Furthermore, since 1966 psychologists have studied “the pratfall effect” which concludes that when an average person is self-deprecating or clumsy, it hurts them; but when an expert does the same, it makes them more human and more believable. We can be too polished and too exact!

Finally, powerful communicators may fall victim to another trap identified by James Pennebaker in 1997: “The more you talk, the more you think you have learned about the group.” Ever met someone who does all the talking and then declares it was a great meeting? The irony, of course, is that nobody learns about others by doing all the talking. To the contrary, powerless communicators hand the floor to others and learn about them and from them. And in this act of generous listening, they offer prestige and gain prestige. Speaking over others may dominate the conversation, but it hardly breaks the surface.

All of this seems a little counter-intuitive. We expect the strongest leaders to exude polish, appear flawless, and carry the conversation. But most people, most of the time, respond far more warmly and with far greater commitment to powerless communication; not sloppy, incoherent, ill-prepared, apologetic presentations, but leaders who project vulnerability, approachability, sensitivity, authenticity, and a good listening ear.

The humility to which Christ called His followers (and those who would lead under His Lordship) merely underscores His eternal wisdom.

What kind of communicator will you be today, with your spouse, your kids, or your colleagues?

Friday Quote

On this Veterans Day, let us remember the service of our veterans, and let us renew our national promise to fulfill our sacred obligations to our veterans and their families who have sacrificed so much so that we can live free.                                                                                                                                                                                                                    Dan Lipinski

Thank you, Veterans for your sacrificial service.

Grief, Loss, and Leadership

Good leaders communicate in season and out. The right word can inspire and motivate. More importantly, the right word can connect people in times of grief and loss, though many leaders find words of comfort the most difficult to express.

Wilfred Bockelman offers help for us all in his short book entitled “Finding the Right Words: Offering Care and Comfort When You Don’t Know What to Say.

He presents four principles to guide us through meaningful leadership care-giving.

First, even when you don’t know what to say, go to the person who has had the tragedy. In other words, presence matters. Of course, some people may want to be left alone. Bockelman says it’s better to go and say, “I don’t know what to say,” than not to go because you fear saying the wrong thing. Not knowing what to say actually means you are feeling the pain of the persons loss at a deep level. Even if a person wants to be left alone, letting them know you are feeling their pain helps to bridge a connection.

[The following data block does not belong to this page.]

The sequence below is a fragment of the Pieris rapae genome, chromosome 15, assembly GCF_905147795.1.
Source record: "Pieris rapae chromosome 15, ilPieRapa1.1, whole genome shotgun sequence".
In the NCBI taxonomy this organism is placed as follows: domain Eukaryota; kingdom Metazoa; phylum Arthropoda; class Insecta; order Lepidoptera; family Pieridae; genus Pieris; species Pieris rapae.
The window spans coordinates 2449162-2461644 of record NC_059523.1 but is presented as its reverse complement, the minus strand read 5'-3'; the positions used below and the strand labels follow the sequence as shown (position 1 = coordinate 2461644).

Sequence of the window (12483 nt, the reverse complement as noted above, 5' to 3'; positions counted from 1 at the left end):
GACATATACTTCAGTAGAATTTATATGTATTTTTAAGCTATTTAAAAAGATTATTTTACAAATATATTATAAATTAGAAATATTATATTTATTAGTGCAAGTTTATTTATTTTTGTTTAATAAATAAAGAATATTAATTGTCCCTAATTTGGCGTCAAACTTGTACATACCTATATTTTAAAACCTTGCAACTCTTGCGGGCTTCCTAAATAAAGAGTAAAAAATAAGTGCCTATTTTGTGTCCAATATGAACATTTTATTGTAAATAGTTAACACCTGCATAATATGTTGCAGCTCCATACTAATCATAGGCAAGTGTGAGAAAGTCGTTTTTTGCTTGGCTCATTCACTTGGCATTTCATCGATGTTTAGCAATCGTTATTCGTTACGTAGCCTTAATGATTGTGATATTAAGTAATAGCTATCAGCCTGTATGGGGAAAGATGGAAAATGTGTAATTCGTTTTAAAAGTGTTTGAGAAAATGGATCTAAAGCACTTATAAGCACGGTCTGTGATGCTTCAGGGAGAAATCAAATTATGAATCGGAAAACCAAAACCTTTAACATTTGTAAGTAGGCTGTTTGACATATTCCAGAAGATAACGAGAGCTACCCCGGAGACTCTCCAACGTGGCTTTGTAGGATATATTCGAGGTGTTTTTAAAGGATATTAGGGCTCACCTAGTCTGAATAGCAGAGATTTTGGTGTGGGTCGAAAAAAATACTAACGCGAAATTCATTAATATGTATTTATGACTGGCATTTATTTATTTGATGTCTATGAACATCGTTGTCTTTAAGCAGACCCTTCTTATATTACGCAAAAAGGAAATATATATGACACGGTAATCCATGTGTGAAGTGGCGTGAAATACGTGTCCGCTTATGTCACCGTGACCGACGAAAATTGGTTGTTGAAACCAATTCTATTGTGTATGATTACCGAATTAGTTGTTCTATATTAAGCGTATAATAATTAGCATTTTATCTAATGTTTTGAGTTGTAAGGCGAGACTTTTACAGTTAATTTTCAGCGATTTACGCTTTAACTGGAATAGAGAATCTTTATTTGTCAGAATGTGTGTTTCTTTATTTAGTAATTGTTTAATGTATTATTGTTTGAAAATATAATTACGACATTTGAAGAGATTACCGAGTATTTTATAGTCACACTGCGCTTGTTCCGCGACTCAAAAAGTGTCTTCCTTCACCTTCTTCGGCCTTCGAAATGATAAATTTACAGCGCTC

Second, make it as easy as possible for the person(s) suffering the loss to say whatever they want to say. In other words, don’t over talk to fill in the silent spaces. Listen with your head and with your heart for things said and unsaid. We call this making space for another’s grief. This skill requires a leader to be fully present.

Third, don’t promise anything you can’t deliver or fulfill. This may sound self-explanatory. Bockelman says be specific when offering help. Such as, “I know you have a lot on your mind. Would you like me to take the laundry home and do it for you?” Another phrase might be: “Are there any errands I can run for you, like getting groceries or taking the kids to soccer practice?”

Last, be prepared to follow through after the shock of the tragedy fades. Immediate support is usually a first thought for most care-givers. However, making a commitment for six months or a year out to provide help shows the leader’s extra care for a person in pain.

Bockelman provides a useful guide for communication during painful losses. A leader does not need to be a “natural” during times of crisis. They only need to communicate clearly that one person’s loss is worth the leader’s best effort in communicating care.

Take a focused moment to prepare yourself to engage the losses your followers are facing. The Apostle Paul admonished leaders to rejoice with those who rejoice and weep with those who weep. How are you doing with this leadership principle?

 

Dennis Nichols is Lead Faculty for the Master of Arts in Leadership at William Jessup University

Leaders Who Stand

Today, Christians around the world celebrate the 500-year anniversary of the Protestant Reformation.

On this day in 1517, German priest and theologian Martin Luther posted his 95 Theses on the door of his church, challenging the religious systems of his time. This audacious act provoked controversy that would split churches, bring revivals and ultimately transform history.

While we could talk about Luther’s theology (I’m not the guy to lead this discussion), or address the benefits and woes of denominationalism, let’s instead explore Luther’s decision to take this very risky stand.

What kind of leader summons this kind of courage?

I suspect Luther acted not out of desire to start a movement, but because staying quiet would have compromised his integrity. As the old adage emphasizes – “silence is tacit approval.”

Stephen Carter, in his book Integrity (1996), suggests that integrity requires 3 things of the leader. Leaders must:

  1. Discern what is right and wrong – Luther saw a great disconnect between scriptural teaching and church practice. This proved especially problematic in an era where only priests had access to biblical texts.
  2. Act on what they believe, even at personal cost – Luther, after refusing to recant his beliefs, was excommunicated from his beloved Catholic church by Pope Leo X on January 3, 1521.